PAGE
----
Tebbit also refers to each commentator by name, or at least, screen name. Again, this implies a greater intimacy between reader and author, but also a shared subjectivity – Tebbit picks comments, not all of which he agrees with, but answers them in a personalised and informal fashion:

As for “john the bear” I am just sorry that he has so little faith in his country. He fears that if the UK left the EU our former partners would set out to destroy us. They are not that stupid. They export more to us than we to them. They would be the bigger losers. And they would be in breach of the GATT…

…I should apologise to “blustering colonel” for ignoring his kind invitation to visit Singapore. I have been there many times, the first of them in 1954, so I am not unaware of the immense achievements of Lee Kwan Yu and the people of Singapore. Indeed I only wish that we had had more leaders like him here.

We might have been as successful as Singapore, but we only had one, and she was not leader for long enough.

Whilst Tebbit’s politics may not be seen as always desirable by either this author or many OJR readers, to dismiss them or how Tebbit articulates them is to ignore how he has developed a currently unique relationship with his readers. The closest equivalent may be the ‘ombudsman’ employed by some US news organisations, who uses his or her column to respond to reader/viewer queries and complaints. The main difference between these however is that the ombudsman still retains his or her distance from the reader – he is an emissary of the ‘writer’, embodied in this case by the hierarchy of the newsroom – and responds to missives from otherwise passive readers, but only on his or her terms and in an official – or even officious – capacity.

Tebbit meanwhile does choose what to reply to, but beyond that is an openness to a variety of comments. Tebbit may not necessarily agree with some commenters but still lists some of their more notable comments and responds to them accordingly:

I noticed amongst those posting comments on this site a number of contributors, john the bear cub, Matthew Gris, mark999, frederik and others telling me the EU is a done deal, a good thing, and that I should shut up and learn to love it. Oddly enough, as mickeypee and rapscallion pointed out, none of them explain why we should put up with a government we did not elect and cannot change compelling us to do things which are clearly not in our interest.

Oliver was not convinced by my explanation of why the main parties are pro EU and asked me why Cameron is so, too. Well, I simply do not know. He has not told me.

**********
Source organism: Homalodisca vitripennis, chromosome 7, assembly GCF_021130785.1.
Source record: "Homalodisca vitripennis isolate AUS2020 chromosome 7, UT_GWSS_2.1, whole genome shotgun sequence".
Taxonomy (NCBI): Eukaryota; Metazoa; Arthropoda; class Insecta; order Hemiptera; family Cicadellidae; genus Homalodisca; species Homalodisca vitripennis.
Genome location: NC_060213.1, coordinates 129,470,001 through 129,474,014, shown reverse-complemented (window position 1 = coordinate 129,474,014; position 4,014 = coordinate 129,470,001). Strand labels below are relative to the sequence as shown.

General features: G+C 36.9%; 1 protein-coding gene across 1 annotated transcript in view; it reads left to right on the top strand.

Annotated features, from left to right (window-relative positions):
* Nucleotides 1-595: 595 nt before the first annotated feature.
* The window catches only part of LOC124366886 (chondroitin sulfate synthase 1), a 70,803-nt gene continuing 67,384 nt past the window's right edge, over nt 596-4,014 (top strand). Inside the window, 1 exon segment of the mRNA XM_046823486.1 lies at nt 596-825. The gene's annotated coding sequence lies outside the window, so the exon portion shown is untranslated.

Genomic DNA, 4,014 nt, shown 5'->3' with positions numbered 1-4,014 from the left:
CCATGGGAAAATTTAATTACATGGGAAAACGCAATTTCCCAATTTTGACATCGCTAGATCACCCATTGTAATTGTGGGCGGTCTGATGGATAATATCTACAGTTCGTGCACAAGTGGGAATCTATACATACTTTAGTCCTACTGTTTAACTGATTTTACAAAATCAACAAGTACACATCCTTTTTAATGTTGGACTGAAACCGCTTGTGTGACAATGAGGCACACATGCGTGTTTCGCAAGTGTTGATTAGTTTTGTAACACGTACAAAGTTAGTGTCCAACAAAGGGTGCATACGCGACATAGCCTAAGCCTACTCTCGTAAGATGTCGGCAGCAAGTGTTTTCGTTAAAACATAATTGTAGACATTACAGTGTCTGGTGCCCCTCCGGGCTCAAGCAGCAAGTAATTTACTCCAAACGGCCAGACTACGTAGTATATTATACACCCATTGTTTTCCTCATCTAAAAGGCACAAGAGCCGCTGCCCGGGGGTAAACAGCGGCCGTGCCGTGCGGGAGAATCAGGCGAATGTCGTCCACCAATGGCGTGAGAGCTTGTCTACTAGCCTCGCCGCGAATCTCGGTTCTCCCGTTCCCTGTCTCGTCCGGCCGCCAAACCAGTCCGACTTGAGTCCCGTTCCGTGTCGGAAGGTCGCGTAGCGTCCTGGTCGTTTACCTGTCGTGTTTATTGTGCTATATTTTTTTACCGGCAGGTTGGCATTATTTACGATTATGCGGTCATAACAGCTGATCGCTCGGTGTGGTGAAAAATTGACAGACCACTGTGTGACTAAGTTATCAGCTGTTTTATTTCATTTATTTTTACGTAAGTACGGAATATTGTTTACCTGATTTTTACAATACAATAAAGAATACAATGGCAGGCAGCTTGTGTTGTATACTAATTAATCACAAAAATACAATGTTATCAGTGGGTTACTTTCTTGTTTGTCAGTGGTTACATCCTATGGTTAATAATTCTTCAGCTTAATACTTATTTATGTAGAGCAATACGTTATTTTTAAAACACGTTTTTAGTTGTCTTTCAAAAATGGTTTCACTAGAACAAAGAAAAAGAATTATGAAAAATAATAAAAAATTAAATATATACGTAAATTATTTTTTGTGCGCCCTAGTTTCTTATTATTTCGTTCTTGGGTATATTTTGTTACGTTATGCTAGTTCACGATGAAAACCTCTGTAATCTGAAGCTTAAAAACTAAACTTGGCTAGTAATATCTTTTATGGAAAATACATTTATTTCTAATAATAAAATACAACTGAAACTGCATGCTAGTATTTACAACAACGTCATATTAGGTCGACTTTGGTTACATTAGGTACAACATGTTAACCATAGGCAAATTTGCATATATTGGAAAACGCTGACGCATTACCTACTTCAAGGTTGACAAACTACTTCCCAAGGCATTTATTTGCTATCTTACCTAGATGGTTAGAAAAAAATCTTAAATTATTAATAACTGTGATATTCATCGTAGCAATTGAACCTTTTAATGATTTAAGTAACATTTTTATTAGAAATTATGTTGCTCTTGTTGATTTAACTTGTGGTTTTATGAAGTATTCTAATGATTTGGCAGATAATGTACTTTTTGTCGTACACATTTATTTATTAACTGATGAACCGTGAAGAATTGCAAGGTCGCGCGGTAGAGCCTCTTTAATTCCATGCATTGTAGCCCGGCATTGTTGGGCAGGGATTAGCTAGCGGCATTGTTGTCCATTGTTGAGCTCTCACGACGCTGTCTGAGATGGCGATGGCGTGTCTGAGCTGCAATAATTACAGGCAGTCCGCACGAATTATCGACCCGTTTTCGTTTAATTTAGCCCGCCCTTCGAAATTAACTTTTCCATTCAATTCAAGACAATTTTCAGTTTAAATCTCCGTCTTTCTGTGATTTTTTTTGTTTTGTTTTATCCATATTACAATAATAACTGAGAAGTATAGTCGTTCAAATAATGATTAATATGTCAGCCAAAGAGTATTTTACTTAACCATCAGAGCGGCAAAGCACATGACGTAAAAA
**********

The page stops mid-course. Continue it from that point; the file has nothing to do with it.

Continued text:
I thought basset was a bit grumpy. He forgets that I stood down from the Cabinet and refused invitations to go back. And to suggest that I have more influence over voters than David Cameron is a bit unrealistic. If it were true, then perhaps Camp Cameron would ask themselves why.

The views exhibited are in fact varied, despite the political bias one might assume of a blogger who as a rule tends to delete or ignore posts that are not in line with his own views. Steven Duncombe’s fears in 1997 that the World Wide Web would simply facilitate a myriad of ‘virtual ghettos’ or echo chambers* have often been realised many times, yet Tebbit’s blog has become an unlikely alternative – there may be no agreement, but nor is disagreement dismissed out of hand or shouted down. Tebbit allows commenters to disagree with him, and simply disagrees in turn.

How best to contextualise this? Conservative media figures, primarily in the United States, have always demonstrated a strong rapport with their audiences, as demonstrated by the success of right-wing ‘shock jocks’ such as Rush Limbaugh and latterly Glen Beck. Yet this does not take into account, for example, the considerable differences that exist between American and British schools of conservatism.

Equally, it does not acknowledge that right wing broadcast media is precisely that: a powerful figure speaks to a mute but appreciative audience – and it is this authoritativeness as opposed to Tebbit’s openness with his audience that defines this sub-genre. Of course, many ‘shock jocks’ reply to e-mails and letters on their shows, but again this is more akin to the traditional ‘postbag’ section in both print and broadcast media, whereas – as said – Tebbit is much more willing to interact with his readers, without prompting. It is obvious from the tone and the ease that he undertakes this that it is through choice. The writer has become the listener.

It is what Nicholas Carr refers to as ‘Conservative Innovation’, wherein the innovative is combined with the old and established in order to create something genuinely new and promising. Carr did of course refer to this in the context of industrial production, but given its technological nature, it can also be applied to Tebbit’s blog. He combines the conservative with the electronic, the journalistic with the informal, and in doing so, creates a new kind of conversation between him and his audience.

* Stephen Duncombe, Notes From Underground ‘Zines And The Politics Of Alternative Culture (New York: Verso, 1997), p.72